Drink Beer, Spread The Message: Keep Public Lands Safe

Michael Muchacho | | Industry NewsIndustry News
beer, can, public lands, highlander, montana, missoula
Highlander’s “Public Land Owner” is spreading a clear message: We all have a say in what happens to one of our most precious resources. Image: Highlander Beer

Public lands have come to be a more common topic of discussion in the last few years. The government’s intentions to make industrial use of those lands don’t fit well with many people’s desire to keep them as they are, free to explore and enjoy.

Public lands are areas of land that are open to the public and managed by the government. In other words, is land you and the rest of the United States own and share. Several NGOs and nonprofit organizations work tirelessly to keep lands free of contamination and noxious usage. Such institutions see themselves under risk from the people in charge of managing public lands, who usually advocate for more profit-centered, industrial-growing activities such as oil and gas drilling.

Many people and organizations have started to see this subject as one that hits very close to home, and are therefore communicating, getting organized and moving resources to support this debate to keep public lands safe.

Highlander Beer, a brewery from Missoula, Montana, is one of the many supporters to save public lands, and has in fact released a beer named “Public Land Owner”, an American pale ale brewed especially for everyone who enjoys or appreciates such places.

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As the BHA says, there is something special – even magical – about hunting deep in the backcountry or fishing on a remote river. Image: Backcountry Hunters & Anglers

The logo “Public Land Owner” was first used by the Backcountry Hunters and Anglers (BHA), a North American organization of sportspeople that work to protect public lands.

“Backcountry Hunters & Anglers seeks to ensure North America’s outdoor heritage of hunting and fishing in a natural setting, through education and work on behalf of wild public lands and waters”

The BHA has its headquarters in Missoula as well, and many of the brewery employees are BHA members, so, as Hannah Talbott, Highlander Beer’s general manager said, “It really aligns with our values”.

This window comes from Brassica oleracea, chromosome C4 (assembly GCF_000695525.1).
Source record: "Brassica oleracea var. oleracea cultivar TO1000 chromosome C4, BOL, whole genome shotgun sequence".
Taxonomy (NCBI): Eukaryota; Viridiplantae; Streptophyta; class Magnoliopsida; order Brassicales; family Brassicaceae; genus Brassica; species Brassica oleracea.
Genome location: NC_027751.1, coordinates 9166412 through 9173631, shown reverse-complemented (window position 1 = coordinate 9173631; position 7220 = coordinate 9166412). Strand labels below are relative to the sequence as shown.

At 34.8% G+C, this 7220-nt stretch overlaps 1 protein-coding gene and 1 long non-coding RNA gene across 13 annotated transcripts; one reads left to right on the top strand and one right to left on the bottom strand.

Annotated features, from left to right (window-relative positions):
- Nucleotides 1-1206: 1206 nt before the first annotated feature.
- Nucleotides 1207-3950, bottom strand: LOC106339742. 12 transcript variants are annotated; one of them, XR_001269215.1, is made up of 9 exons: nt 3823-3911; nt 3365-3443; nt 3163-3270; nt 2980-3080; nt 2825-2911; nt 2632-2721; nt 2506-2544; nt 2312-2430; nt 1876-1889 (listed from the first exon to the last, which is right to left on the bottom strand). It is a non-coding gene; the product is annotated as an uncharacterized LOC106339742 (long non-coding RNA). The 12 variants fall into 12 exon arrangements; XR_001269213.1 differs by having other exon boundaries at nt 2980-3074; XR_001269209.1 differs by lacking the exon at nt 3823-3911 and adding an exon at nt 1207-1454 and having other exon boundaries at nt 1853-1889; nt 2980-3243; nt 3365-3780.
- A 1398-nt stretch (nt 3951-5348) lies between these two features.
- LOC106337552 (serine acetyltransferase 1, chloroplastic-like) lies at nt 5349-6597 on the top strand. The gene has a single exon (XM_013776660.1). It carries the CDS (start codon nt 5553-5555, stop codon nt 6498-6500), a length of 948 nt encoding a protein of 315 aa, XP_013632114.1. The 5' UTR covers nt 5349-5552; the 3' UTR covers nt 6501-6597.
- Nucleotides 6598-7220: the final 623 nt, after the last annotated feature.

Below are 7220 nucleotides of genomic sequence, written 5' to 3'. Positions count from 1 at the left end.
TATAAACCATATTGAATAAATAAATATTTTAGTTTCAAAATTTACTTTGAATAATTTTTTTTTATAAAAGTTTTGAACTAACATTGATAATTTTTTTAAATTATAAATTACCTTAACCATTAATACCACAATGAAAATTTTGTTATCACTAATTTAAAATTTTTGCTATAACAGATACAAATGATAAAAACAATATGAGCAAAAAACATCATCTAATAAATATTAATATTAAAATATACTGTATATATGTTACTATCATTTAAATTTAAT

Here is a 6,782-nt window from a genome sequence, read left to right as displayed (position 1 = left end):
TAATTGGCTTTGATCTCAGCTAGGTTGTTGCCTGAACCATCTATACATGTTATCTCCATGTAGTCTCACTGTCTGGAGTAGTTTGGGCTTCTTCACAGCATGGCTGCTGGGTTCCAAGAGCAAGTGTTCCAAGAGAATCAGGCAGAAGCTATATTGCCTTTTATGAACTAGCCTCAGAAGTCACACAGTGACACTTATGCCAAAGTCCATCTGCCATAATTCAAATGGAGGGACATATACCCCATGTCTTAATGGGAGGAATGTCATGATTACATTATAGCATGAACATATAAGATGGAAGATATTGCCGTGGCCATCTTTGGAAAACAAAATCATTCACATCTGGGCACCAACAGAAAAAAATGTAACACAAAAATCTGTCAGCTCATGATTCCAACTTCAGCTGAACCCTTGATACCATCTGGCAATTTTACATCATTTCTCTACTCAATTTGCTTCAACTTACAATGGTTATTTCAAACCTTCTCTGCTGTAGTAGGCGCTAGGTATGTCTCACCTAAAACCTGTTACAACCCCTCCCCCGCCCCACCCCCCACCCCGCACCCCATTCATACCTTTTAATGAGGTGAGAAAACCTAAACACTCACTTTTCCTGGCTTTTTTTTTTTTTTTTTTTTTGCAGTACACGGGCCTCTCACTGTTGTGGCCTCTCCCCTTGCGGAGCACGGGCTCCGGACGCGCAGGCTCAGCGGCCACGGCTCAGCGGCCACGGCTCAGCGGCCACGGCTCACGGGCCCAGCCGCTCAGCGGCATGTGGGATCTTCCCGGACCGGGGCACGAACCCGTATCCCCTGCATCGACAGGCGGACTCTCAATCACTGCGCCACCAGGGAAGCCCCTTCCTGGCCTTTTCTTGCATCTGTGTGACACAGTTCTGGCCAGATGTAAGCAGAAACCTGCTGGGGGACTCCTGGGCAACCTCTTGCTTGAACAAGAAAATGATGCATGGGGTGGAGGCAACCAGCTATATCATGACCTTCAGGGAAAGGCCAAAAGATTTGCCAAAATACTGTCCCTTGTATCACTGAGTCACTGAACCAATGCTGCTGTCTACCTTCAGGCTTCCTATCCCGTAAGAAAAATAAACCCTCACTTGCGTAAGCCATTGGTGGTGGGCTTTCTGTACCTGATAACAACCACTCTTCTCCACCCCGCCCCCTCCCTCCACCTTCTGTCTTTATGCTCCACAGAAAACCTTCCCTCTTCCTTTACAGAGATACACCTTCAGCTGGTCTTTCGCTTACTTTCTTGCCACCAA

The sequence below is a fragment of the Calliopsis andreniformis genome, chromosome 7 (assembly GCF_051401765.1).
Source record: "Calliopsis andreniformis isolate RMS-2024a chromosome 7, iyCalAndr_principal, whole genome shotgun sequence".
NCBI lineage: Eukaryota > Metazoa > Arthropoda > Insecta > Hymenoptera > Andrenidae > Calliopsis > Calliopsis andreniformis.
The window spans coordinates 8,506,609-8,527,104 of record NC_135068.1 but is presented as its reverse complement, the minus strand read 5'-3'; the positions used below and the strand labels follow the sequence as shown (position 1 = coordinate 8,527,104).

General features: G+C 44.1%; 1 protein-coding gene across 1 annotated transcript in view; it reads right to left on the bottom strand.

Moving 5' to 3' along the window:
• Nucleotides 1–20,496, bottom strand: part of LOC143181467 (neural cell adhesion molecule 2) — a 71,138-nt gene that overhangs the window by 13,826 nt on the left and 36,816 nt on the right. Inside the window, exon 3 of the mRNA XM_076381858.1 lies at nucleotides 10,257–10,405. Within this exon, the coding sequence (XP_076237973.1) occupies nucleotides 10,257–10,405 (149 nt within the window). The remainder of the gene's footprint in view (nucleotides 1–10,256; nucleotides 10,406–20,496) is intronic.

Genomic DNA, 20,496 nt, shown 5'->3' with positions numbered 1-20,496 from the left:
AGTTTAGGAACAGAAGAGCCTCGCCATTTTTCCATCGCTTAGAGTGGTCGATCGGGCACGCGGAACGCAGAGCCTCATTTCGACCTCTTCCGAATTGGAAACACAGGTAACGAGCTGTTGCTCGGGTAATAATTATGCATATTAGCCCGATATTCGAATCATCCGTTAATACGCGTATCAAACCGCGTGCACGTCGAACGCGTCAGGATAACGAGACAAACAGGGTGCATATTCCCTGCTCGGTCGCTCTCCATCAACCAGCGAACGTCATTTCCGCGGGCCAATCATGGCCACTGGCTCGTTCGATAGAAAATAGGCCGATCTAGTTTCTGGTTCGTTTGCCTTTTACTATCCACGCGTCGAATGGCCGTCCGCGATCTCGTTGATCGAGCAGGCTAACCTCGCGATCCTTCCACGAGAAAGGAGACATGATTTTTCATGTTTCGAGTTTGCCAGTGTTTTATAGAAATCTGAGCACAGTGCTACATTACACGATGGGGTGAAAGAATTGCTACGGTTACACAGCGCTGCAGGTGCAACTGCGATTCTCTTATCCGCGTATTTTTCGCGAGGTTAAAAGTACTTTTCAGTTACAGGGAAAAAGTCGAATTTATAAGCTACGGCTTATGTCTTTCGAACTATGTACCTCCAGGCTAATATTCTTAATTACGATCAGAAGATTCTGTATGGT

Related: Patagonia Raises the Ante in Public Lands Dispute | Claims Public were Lied to

“We wanted to appeal to the craft-beer drinker, but we wanted it to be sessionable enough to also appeal to a wide audience”, in other words, this is a beer everyone can enjoy. And with the legend “Public Land Owner” on it’s can, it will surely raise some awareness about this subject amongst people that might not be very informed, or even not aware of the issue.

In addition, a portion of the income from all 6-packs and draft beer sold goes to BHA to help in protecting wild public lands and waters for all to enjoy. Public Land Owner is only available in Montana for now.

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Picking up the trash in natural areas is the key principle to keeping backcountry areas safe, while it might be hard work, it is for sure satisfying and even can be fun. Image: LitterAct

Even though supporting this type of project surely adds value to the cause and helps to spread the message, there is always more you can do to support the cause and help save and maintain public lands as they are, beautiful and fun.

Picking up trash when you visit national parks, volunteering in your neighborhood park, investigating and informing people around you about public lands and what they are going through, and spreading outdoor ethics are a key piece on this quest. Although some of them might sound trivial and of low impact, they are the basic principles that drive the movement towards keeping public lands natural.

Changes come at first from each individual and those who surround them.


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